What we experience define what we create.

When I was a student, one of my classmates told us that, according to him, if one is an artist, it’s because one have experienced a trauma that pushes him/her to create. I didn’t know what to think about that. However, this raised some rather interesting questions including this one : was it necessary to have lived trauma in order to create (the famous notion of the cursed artist)? Hard to say.
Above all, I really thought that there was no link between what I was doing and who I was / what I was experiencing. It was as if I’d been kidding myself by always separating, during many years, what I was experiencing from what I was creating.

Of course, what we experience, what we see, what we are, inspire us, but I think there are certain degrees of perceptibility in our creations. There are works where the impact of events is more vivid or even raw than in other ones.
This is, for example, the case in Tracey Emin’s works where she speaks, in a very direct way, of dramatic events that happened in her life such as the rape she suffered as a teenager, a depression following a love break-up (My Bed, 1998), the humiliations she experienced (Why I Never Became a Dancer, 1995), abortion (How It Feels, 1996) or more recently the death of her mother (I Was Too Young To Be Carrying Your Ashes, 2017–2018).
Ian Curtis, cult singer of the band Joy Division, killed himself in 1980. He was really depressed, epileptic, unhappy in love because torn between his wife and his mistress,…and all these elements seem to be more or less present in Joy Division’s lyrics.
How can we not think of his impossible desire to have emerged from the chaos in which he is, by listening to the lyrics of the song “Disorder” (album “Unknown Pleasures”, 1979)? “I’ve been waiting for a guide to come and take me by the hand / Could these sensations make me feel the pleasures of a normal man? / These sensations barely interest me for another day /I’ve got the spirit, lose the feeling, take the shock away”. And this kind of almost confessed giving-up in “Passover” (song from the album “Closer”, 1980, an album released two months after the singer’s death): “Can I go on with this train of events ? / Disturbing and purging my mind / Back out of my duties, when all’s said and done / I know that I’ll lose every time.”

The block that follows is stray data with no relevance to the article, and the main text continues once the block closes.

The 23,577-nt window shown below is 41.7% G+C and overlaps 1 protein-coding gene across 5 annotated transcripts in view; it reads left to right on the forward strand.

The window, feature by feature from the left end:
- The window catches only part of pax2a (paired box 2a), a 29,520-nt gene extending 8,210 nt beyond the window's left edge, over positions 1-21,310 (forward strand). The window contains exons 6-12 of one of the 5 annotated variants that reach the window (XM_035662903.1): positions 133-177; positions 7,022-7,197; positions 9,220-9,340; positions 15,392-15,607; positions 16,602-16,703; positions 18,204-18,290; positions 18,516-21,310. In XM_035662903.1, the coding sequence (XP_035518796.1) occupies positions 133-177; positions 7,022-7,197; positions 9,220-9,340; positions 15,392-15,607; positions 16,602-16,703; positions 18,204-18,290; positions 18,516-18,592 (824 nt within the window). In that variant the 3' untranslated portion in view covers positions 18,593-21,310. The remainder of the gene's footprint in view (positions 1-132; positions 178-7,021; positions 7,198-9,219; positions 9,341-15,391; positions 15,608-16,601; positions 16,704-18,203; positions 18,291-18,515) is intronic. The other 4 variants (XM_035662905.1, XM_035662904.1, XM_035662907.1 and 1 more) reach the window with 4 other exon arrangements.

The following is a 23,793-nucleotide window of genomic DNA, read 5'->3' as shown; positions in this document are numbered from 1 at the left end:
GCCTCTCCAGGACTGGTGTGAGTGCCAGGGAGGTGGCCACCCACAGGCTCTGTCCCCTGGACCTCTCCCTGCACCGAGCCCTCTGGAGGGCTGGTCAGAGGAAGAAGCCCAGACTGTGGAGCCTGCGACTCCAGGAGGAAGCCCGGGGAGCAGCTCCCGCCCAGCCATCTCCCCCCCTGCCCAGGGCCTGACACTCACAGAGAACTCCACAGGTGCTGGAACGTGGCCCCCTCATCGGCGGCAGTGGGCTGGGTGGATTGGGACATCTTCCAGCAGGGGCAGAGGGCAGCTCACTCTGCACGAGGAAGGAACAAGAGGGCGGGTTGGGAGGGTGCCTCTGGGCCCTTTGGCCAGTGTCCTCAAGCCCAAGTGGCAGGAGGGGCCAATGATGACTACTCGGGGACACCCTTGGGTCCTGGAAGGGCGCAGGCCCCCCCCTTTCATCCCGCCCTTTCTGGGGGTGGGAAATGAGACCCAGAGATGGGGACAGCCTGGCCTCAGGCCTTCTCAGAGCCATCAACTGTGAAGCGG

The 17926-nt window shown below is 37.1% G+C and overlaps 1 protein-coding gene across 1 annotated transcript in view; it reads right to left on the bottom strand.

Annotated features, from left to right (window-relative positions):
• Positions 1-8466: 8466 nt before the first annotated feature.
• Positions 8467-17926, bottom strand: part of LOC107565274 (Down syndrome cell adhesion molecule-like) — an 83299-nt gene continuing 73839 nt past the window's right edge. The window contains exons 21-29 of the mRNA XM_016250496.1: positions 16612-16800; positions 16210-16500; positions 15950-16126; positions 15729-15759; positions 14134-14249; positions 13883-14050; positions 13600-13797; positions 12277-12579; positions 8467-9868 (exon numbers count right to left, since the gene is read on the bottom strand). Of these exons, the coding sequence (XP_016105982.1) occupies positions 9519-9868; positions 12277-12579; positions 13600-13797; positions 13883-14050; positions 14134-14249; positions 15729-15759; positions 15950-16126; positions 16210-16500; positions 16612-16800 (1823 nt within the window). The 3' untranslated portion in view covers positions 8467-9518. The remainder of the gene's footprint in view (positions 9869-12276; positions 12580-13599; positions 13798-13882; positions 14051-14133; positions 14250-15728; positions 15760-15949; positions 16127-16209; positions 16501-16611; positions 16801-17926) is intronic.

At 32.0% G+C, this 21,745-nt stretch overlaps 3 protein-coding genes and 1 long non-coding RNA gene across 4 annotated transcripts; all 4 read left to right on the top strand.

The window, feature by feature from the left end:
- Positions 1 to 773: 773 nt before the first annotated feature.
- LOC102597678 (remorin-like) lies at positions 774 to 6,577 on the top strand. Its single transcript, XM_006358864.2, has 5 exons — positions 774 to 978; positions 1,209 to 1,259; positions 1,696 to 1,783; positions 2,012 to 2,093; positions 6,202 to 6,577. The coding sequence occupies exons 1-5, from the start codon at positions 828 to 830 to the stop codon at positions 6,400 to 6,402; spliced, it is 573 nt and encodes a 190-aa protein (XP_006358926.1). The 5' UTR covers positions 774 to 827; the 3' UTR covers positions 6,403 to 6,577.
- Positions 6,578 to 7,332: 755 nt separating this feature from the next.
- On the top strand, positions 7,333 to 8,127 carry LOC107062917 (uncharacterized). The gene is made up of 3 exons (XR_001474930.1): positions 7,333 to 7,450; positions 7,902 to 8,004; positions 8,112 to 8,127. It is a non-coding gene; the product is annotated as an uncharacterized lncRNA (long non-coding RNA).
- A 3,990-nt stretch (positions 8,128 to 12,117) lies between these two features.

Such dark words for a man who was barely in his early 20s. But of course, anyone can interpret these words as they want to.
If we stay in the written words, we can also think of Delphine De Vigan’s books, notably “Rien ne s’oppose à la nuit” (2011) where she talks about her mother’s bipolarity and suicide (how it moved me!) and, even if it seems to be more fiction than reality, her book “D’après une histoire vraie” (2015) where she talks very well about the blank page syndrome and the anguish it causes.
All these works have in common the fact that they can be easily linked to their authors and their lives, because they say so themselves.

I searched a lot for artists that I could present to you as a counterexample and where it would be much less easy to detect a relationship between their creations and their lives, and it took me a really long time to find one.
Moreover, there are still many debates with the one I am going to talk to you about : Amedeo Modigliani. Certainly his portraits were, by period, portraits of his relatives (and his way of perceiving them was marvellously shown), so on the one hand, it cannot be denied that he relied on the world around him to create (and also on the influence of his art collectors & merchants).
But on the other hand, it’s pretty sure that these portraits didn’t talk about the existence of their creator. Many have spoken of Amedeo Modigliani as a cursed artist because, in addition to a fragile health from a very young age (he died in 1920 of tubercular meningitis when he was only 35 years old), he was an alcoholic, drug addict and was also very poor. Apart from the fact that he was unable to continue sculpting because of his health, his other problems do not seem to have interfered with his work in any way. Indeed, if we didn’t know all of this about him, we could hardly guess it through his works. Looking at his Self Portrait, which dates from 1919, a year before his death, we probably see a sick and poor man (the scarf seems to be there to protect him from the cold) accompanied by his palette and brushes. The clues are actually rare, we can’t know more about him.

Although I’m not on the same level as these artists (and I would never think the contrary), I’ll talk about my case. I know now that the influence of my life and of what surrounds me is omnipresent in my series but it’s definitely perceptible in different degrees.

I started practicing photography almost 15 years ago, in high school, and without really realizing it, during my studies at the Beaux-Arts, I started working on the notion of deceptive appearances.
I always liked to stage myself, create doubles…and create barriers with real life. After several years of practice, I wondered what this could reveal about me. On the one hand, yes, I’m fascinated by the way we (I include myself in the “we”) stage our lives on social networks. I talked about it in my previous article. We spend our time revealing supposedly perfect moments that are actually staged. And…we never talk about the bad moments we’re going through, as if it’s frowned upon.